Richard Horton, editor of The Lancet was quick to dismiss Wakefield who he once told he had the 'utmost respect for.'
In one newspaper he said of the Wakefield study: "It was utterly clear, without any ambiguity at all, that the statements in the paper were utterly false. I feel I was deceived."
This is in stark contrast to comments Horton made earlier in an interview with me for The Observer newspaper, and in a written email to an epidemiologist seeking clarification on whether the science in the Wakefield study held up. Horton was quick to confirm that the science in the paper, which looked at whether 12 autistic children also suffered bowel disease, was good.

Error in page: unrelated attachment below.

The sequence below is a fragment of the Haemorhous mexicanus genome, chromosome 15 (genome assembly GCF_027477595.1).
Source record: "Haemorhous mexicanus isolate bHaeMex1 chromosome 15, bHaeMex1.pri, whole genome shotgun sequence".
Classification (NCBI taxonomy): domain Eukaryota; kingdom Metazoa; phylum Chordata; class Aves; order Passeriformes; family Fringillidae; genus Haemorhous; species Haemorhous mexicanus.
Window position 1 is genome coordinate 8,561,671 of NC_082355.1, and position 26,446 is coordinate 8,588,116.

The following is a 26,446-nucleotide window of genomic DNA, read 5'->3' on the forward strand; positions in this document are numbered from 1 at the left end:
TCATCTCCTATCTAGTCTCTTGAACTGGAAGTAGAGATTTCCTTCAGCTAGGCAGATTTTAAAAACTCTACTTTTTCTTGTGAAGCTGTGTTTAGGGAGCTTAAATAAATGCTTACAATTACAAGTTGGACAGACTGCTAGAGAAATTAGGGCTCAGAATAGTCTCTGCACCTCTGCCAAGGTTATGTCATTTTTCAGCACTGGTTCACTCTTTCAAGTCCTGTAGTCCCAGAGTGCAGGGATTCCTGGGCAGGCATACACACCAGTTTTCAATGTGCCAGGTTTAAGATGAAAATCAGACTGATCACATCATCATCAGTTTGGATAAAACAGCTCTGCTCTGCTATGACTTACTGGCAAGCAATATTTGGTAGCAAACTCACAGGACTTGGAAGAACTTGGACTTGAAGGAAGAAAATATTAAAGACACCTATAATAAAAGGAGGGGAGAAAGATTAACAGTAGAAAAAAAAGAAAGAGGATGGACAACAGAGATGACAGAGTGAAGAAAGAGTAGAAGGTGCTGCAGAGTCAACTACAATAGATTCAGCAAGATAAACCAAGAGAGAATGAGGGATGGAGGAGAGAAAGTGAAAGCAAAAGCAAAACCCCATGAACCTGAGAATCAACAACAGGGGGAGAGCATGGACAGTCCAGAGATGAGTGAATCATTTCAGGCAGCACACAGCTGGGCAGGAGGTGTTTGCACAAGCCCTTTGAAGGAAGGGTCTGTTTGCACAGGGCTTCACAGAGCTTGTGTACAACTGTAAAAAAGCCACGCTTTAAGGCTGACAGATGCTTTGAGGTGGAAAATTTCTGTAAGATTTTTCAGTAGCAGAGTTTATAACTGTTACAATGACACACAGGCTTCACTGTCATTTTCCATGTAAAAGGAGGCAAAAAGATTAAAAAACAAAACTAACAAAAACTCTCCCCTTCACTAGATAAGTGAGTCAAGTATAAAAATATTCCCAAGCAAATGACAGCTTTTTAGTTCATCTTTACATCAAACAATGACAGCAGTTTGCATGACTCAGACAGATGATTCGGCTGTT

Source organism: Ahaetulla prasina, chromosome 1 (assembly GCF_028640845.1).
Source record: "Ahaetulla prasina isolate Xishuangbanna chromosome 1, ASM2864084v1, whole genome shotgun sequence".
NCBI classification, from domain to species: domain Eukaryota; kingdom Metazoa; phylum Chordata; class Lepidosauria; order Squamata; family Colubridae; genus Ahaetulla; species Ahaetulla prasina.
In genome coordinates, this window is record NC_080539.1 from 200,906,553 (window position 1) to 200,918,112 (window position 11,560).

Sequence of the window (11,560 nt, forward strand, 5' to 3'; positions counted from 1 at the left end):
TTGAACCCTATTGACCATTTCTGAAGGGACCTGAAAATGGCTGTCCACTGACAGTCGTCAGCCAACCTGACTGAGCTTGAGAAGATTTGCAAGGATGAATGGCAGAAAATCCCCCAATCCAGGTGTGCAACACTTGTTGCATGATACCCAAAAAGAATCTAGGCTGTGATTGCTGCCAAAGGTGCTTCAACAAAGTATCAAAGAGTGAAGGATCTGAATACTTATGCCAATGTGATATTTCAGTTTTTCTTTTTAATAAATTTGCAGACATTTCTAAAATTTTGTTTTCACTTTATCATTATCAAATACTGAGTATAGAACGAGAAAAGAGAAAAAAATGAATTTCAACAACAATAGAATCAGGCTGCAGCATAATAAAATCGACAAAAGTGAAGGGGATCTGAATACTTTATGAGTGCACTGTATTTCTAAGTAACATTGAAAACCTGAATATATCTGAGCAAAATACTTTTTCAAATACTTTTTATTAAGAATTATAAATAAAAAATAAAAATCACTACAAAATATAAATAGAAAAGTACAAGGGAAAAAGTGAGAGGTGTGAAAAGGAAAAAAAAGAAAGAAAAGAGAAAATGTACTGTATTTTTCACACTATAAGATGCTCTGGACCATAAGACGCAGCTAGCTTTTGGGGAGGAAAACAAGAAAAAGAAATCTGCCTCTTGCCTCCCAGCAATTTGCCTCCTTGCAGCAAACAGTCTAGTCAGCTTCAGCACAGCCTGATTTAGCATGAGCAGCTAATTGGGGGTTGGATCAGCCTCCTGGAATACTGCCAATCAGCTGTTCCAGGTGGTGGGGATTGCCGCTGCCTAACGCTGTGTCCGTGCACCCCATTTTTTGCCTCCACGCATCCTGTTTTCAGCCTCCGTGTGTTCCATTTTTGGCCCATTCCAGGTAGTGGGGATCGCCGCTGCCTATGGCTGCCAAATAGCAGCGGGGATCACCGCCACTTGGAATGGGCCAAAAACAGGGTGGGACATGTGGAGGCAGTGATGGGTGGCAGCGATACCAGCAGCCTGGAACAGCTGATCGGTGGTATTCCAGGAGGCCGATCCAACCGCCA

He reiterated his statement in his evidence to the GMC, "There was no question in my mind that subject to external peer review and editor debate, we should publish this work," he said. "The description of what seemed to be a new syndrome and its relations to possible environmental triggers was original and would certainly have interested our readers."